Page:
Mr Stanchion is sitting on a kitchen chair, a washing up bowl balanced on his lap, vomit stains on his shirt sleeve. Mrs Stanchion scurries around in the background, stuffing essentials into a bag – wash kit, dressing gown, book of great naval battles.
‘Good gracious,’ he says. ‘It’s a while since I was sick like that.’
The two of them had been for lunch at their usual spot, The Endeavour, a pub with a rotten bay window but a view nonetheless. Mr Stanchion had plumped for the curry, Mrs Stanchion a cheese salad.
‘I think it was the curry,’ he says, then retches some more.
After we check him over we help tidy him up, freshen the bowl, make him comfortable on the sofa. We drape a fleece round his shoulders and he sits there looking like a ruined earl, pale and bilious. He doesn’t want to go to hospital, but we have no immediate concerns. Despite his eighty four years, he only takes an aspirin a day, and the whole thing looks pretty straightforward.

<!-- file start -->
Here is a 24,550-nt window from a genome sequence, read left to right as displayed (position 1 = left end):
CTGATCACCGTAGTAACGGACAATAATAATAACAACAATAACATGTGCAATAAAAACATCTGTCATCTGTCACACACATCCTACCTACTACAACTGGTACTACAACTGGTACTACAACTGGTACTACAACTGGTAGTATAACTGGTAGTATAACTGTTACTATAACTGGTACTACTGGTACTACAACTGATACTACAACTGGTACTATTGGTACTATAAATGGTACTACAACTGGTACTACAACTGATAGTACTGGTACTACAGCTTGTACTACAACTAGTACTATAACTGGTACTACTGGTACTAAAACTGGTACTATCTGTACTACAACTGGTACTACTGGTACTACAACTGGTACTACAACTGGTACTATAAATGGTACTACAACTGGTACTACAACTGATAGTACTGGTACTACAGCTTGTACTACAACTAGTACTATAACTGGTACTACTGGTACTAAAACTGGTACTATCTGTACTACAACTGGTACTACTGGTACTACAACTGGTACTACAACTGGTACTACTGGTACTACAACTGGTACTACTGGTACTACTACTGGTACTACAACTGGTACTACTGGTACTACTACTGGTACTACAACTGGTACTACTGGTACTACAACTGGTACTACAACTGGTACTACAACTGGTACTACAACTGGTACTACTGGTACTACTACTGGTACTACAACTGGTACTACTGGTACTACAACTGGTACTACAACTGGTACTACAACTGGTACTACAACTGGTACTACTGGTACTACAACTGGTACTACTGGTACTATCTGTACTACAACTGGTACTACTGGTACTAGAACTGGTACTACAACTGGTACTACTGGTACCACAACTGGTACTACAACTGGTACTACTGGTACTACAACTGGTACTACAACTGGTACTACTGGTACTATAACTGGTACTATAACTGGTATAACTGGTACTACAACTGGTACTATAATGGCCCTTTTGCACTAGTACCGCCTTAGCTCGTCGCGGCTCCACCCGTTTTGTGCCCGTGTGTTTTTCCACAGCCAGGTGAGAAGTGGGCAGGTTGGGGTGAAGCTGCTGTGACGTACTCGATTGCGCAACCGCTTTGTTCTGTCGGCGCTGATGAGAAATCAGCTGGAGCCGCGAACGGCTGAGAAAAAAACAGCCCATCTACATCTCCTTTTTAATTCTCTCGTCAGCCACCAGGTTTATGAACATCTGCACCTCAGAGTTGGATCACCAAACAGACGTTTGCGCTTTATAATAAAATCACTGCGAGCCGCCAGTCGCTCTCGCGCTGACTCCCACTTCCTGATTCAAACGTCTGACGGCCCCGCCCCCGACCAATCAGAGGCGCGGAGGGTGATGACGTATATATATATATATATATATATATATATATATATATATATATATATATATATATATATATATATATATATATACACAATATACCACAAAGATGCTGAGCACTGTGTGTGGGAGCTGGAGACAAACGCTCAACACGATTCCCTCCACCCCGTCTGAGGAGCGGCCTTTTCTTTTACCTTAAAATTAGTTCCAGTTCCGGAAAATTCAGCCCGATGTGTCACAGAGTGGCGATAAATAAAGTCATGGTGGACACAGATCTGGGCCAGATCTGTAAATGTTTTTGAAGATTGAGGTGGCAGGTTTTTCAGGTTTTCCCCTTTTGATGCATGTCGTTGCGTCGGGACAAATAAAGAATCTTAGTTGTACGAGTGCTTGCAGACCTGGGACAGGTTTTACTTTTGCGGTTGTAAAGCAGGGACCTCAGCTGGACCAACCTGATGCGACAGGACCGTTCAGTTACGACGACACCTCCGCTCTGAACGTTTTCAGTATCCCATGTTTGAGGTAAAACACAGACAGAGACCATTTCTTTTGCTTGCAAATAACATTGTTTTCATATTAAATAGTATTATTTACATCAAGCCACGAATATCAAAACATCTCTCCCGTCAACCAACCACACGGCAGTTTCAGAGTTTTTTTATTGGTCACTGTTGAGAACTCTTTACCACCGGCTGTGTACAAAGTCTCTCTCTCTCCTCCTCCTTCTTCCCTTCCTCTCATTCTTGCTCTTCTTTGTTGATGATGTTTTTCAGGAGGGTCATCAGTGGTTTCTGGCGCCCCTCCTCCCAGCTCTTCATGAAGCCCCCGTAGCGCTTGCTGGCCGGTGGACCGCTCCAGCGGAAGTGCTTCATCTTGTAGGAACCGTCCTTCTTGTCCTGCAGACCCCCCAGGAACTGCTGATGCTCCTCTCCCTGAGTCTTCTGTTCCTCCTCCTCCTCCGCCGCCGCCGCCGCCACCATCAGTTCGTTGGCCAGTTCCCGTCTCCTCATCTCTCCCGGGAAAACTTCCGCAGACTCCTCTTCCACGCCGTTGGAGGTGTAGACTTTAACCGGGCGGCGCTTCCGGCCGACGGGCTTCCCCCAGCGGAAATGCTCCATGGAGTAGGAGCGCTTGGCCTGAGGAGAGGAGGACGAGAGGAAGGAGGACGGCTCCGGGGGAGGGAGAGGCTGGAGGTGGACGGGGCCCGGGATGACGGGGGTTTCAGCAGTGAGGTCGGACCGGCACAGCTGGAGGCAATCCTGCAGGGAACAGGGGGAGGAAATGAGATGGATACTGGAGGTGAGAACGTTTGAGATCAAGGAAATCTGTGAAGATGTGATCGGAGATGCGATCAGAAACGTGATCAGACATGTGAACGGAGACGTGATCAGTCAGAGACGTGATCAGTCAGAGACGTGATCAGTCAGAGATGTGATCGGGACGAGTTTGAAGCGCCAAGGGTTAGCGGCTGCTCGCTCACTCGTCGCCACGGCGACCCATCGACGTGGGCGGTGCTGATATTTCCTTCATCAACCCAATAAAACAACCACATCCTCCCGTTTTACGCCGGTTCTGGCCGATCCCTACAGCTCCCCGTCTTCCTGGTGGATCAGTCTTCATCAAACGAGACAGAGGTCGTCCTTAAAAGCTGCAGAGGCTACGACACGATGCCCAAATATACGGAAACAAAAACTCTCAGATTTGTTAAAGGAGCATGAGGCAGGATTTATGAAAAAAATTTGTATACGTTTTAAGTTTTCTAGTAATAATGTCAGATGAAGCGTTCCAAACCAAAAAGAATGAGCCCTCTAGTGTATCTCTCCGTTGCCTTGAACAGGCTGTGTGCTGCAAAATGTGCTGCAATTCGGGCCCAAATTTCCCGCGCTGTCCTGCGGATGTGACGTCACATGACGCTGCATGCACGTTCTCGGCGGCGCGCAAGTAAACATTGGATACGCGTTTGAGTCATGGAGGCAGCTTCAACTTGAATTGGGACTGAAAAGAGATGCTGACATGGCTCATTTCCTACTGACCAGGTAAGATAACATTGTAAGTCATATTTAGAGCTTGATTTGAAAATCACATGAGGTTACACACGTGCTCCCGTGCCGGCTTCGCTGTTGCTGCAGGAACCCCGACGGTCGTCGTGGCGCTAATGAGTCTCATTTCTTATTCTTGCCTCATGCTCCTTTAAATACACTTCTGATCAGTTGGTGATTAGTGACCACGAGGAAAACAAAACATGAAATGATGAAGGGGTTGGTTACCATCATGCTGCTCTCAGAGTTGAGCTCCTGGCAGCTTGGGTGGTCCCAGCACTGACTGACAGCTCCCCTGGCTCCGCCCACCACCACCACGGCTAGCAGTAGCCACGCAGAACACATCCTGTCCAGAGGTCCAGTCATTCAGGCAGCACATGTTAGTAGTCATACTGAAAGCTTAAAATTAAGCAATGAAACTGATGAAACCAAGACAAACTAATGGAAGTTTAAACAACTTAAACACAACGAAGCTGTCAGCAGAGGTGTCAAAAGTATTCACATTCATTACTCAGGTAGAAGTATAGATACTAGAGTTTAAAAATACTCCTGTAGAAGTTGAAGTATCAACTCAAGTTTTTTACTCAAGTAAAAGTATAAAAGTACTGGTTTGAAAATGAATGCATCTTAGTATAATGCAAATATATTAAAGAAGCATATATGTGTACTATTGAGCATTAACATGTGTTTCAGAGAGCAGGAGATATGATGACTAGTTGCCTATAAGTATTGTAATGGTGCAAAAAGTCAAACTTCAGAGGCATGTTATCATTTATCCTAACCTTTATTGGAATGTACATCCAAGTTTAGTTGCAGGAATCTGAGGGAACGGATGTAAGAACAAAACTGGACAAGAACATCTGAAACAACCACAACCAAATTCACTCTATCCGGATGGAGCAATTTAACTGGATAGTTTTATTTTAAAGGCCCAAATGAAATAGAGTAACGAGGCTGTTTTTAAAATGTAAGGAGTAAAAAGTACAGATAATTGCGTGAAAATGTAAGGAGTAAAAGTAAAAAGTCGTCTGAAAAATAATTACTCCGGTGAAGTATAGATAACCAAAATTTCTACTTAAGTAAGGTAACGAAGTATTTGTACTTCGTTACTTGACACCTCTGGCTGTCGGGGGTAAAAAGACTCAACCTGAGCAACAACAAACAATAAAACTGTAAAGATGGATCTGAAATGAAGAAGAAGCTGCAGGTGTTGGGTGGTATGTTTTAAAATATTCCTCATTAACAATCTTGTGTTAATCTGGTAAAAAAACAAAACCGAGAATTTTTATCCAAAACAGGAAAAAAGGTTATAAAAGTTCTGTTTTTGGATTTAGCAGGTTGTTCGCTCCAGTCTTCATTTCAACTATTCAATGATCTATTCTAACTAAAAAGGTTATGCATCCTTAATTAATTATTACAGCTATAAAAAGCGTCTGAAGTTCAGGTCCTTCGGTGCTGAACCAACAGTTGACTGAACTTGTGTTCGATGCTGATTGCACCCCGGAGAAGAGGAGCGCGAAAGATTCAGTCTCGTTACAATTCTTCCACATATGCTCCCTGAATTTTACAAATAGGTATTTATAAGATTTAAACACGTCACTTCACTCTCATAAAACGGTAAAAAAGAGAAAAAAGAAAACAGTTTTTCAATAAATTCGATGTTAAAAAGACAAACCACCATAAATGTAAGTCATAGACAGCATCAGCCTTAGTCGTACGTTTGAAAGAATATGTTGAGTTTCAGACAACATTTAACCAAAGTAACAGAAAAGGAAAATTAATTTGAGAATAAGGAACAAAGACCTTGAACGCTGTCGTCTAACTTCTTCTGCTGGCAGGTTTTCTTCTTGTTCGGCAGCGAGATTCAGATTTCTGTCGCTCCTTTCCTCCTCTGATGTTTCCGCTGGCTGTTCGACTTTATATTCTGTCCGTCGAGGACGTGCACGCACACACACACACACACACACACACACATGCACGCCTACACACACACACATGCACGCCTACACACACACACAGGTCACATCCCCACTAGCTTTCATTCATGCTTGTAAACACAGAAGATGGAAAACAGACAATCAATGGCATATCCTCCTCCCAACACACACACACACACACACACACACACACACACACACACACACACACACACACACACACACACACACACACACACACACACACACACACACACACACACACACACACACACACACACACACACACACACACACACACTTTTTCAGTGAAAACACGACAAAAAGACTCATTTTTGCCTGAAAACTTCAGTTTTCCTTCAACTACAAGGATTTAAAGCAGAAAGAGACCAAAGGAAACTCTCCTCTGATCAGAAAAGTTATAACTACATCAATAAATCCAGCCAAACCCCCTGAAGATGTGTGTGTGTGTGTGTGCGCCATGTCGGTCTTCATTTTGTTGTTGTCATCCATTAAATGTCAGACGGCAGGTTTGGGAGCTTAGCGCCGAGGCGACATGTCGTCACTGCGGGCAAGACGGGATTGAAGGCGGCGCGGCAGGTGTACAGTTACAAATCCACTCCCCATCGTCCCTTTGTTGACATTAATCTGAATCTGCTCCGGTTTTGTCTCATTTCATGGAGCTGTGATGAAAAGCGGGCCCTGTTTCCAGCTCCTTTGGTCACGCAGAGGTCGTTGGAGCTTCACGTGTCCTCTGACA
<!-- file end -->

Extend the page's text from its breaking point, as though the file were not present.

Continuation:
‘You can always call us back if you get worried,’ we say to Mrs Stanchion.
‘Lovely,’ she says, taking her coat off and settling down with The Puzzler.
‘My word,’ says Mr Stanchion. ‘Fifty years at sea and never been sick.’
‘I was five hours at sea and I was begging for someone to shoot me,’ I tell him as Frank finishes the paperwork. ‘We went five miles out to do some fishing and it wasn’t too bad, motoring out, even though it was quite rough. But when we pitched the anchor the boat started rocking like this, side to side to side, and that was it.’
‘Yes. Jolly unfortunate,’ he says, dabbing at his mouth with a kitchen towel, then taking a sip of water. ‘Luckily I was never affected. But I knew people who were. I remember we had this little Chinese cabin boy. Excellent chap, always there when you needed him. But at the start of every voyage, he only had to hear the bosun shout to cast off the dock and he was up in the fo’c’sle, heaving over the side.’
‘Didn’t Nelson used to get sick like that?’
‘A little before my time but yes, I think he did. Mind you, those days – the ships were made of wood and one shudders to think how they must have pitched about. Do excuse me. I must, erm…’
I help him to his feet, and he hobbles off to the toilet.
‘I had the salad,’ says Mrs Stanchion.